When he was standoffish and gruff during 2003's Martha Burk media session, you could understand Hootie Johnson's angry tone. At the time he was locked in a tough fight and the pressure was intense.
But it's another thing to actually hear an almost angry tone when discussing what the players are doing today. After all, the course changes he has made have been driven by changes in equipment, a situation out of his control. (And more importantly, largely out of the player' s control, too.)
This mess boils down to this: Hootie Johnson has brought a banker's approach to this work of art known as Augusta National, and the result, at least from the golf architecture perspective, is not pretty.
A banker likes black numbers. Red numbers are bad.
A banker's job, while important to sustain our way of life, is lucrative but not particularly exciting. And after watching Wednesday's Q&A session with the press, it seems that Hootie believes the players should not enjoy their lucrative "job" either.
Bobby Jones wanted people to enjoy his golf course. He wrote at length about testing good players but not strictly through sheer physical demands that asked them to hit the ball down an imaginary center line. He wanted elite players to deal with intense strategic decisions that may seem taxing, but in hindsight were great fun for players to deal with and incredible fun for "patrons" to watch.
With that in mind, here we go...with Hootie Johnson joined by Will Nicholson and Billy Payne:
Q. Mr. Johnson, I'm wondering, how close are you to saying, we've stretched the golf course as far as we're willing; it's time to regulate the golf ball we use here.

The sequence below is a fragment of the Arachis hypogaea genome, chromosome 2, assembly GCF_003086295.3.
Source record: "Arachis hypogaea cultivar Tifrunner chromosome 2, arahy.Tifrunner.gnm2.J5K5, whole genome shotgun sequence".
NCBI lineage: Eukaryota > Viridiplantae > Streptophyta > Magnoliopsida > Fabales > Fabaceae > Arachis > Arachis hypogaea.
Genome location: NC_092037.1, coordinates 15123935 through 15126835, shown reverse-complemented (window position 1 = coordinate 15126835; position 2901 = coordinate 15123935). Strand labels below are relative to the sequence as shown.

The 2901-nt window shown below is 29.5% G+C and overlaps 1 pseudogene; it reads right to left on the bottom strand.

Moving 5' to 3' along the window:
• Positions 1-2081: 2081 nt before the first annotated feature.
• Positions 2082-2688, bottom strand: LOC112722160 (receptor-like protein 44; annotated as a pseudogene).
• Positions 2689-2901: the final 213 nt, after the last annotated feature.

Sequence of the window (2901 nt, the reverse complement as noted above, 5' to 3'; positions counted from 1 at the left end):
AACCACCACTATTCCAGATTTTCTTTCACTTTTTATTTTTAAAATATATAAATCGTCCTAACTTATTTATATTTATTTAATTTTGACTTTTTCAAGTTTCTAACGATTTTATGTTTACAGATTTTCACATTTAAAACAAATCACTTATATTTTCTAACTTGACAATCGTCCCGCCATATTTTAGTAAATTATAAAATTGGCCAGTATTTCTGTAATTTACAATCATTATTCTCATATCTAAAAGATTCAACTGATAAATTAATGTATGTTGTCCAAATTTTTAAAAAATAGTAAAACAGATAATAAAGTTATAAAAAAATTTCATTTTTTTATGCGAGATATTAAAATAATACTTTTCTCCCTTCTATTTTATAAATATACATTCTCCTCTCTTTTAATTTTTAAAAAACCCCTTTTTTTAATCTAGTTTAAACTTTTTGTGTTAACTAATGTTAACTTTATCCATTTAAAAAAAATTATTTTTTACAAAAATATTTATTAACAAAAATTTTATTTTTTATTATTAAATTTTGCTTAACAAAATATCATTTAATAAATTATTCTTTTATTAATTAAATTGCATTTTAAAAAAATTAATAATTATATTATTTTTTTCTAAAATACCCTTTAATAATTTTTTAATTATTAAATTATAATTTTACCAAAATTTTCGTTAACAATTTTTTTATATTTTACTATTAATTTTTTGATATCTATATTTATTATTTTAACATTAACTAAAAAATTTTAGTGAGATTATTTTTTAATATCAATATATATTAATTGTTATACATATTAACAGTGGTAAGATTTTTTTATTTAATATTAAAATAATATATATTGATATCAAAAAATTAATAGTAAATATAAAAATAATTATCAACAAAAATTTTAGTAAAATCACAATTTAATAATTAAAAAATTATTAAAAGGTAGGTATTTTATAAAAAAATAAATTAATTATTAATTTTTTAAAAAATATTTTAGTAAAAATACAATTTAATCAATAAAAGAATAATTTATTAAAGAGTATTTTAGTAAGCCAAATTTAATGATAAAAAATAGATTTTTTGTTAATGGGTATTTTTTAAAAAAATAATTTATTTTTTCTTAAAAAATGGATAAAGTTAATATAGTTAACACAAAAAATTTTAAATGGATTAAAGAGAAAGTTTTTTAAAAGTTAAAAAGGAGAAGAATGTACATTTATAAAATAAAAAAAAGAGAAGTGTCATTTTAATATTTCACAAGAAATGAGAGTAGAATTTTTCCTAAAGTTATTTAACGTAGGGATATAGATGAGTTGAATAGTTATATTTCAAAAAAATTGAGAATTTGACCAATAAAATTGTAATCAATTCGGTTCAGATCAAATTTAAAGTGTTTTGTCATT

HOOTIE JOHNSON: Would you repeat the question? (Laughter).
Q. How close are you to saying we have stretched the golf course as far as we are willing and it's time to regulate the golf ball we use here.
HOOTIE JOHNSON: I don't think we're ready to say that.
Q. How close are you to saying that?
HOOTIE JOHNSON: Well, you know, you're asking about two things there. We don't want to take the golf ball off the table but we don't have any serious -- we're not giving that any serious consideration right now. But as far as the golf course is concerned, we'll have to continue to evaluate that.
Why do something about the ball? We're having too much fun changing the course. What a far cry from a few years ago when Hootie seemed close to pulling the trigger on a Masters ball spec.
Q. We've had a lot of players come in here all week and some of them have loved the changes and some loved them a bit less. What do you say to those who say you've taken the fun out of this tournament?
HOOTIE JOHNSON: I don't know. I didn't know that a tough golf course was supposed to be a lot of fun.
Q. They are saying that 20 years ago it was more fun.
HOOTIE JOHNSON: Well, I don't know that hitting a 6-iron on No. 1 would be any more fun today than it was 20 years ago.
Yes, the banker stuff I was referring to. Oh, but it gets worse.
I want to say something about the changes and about bombers. We think that at 280 to 300 yards, say, at 1, and outside of some other holes, there's all the room in the world. There's 290 yards to the bunker. And if someone wants to swing from the heels and hit it 330 or 340 or something like that, he'd better be accurate.
Okay, time for a visit from Dr. MacKenzie: "…long driving is not a crime--it is a virtue and is more frequently by skill and grace of motion than by mere force. Long drivers should be rewarded, and as a general rule they should have greater latitude, and not less, than short drivers." Thanks Doc. Now back to Hootie who says he's restoring your "shot values."
At 7, there's a lot of talk about 7. There's plenty of room at 280 to 300 yards. But if somebody wants to pull a driver out and wants a flip wedge to the green, he'd better hit it straight.
Bobby Jones writing about No. 7: "The second shot is normally a steep pitch, often with a wedge..." Thanks Mr. Jones. Now, in a Hootie Johnson translation, that would mean you "intended" for a wedge to be hit there? Guess Johnson is missing that page in his copy of Golf is My Game!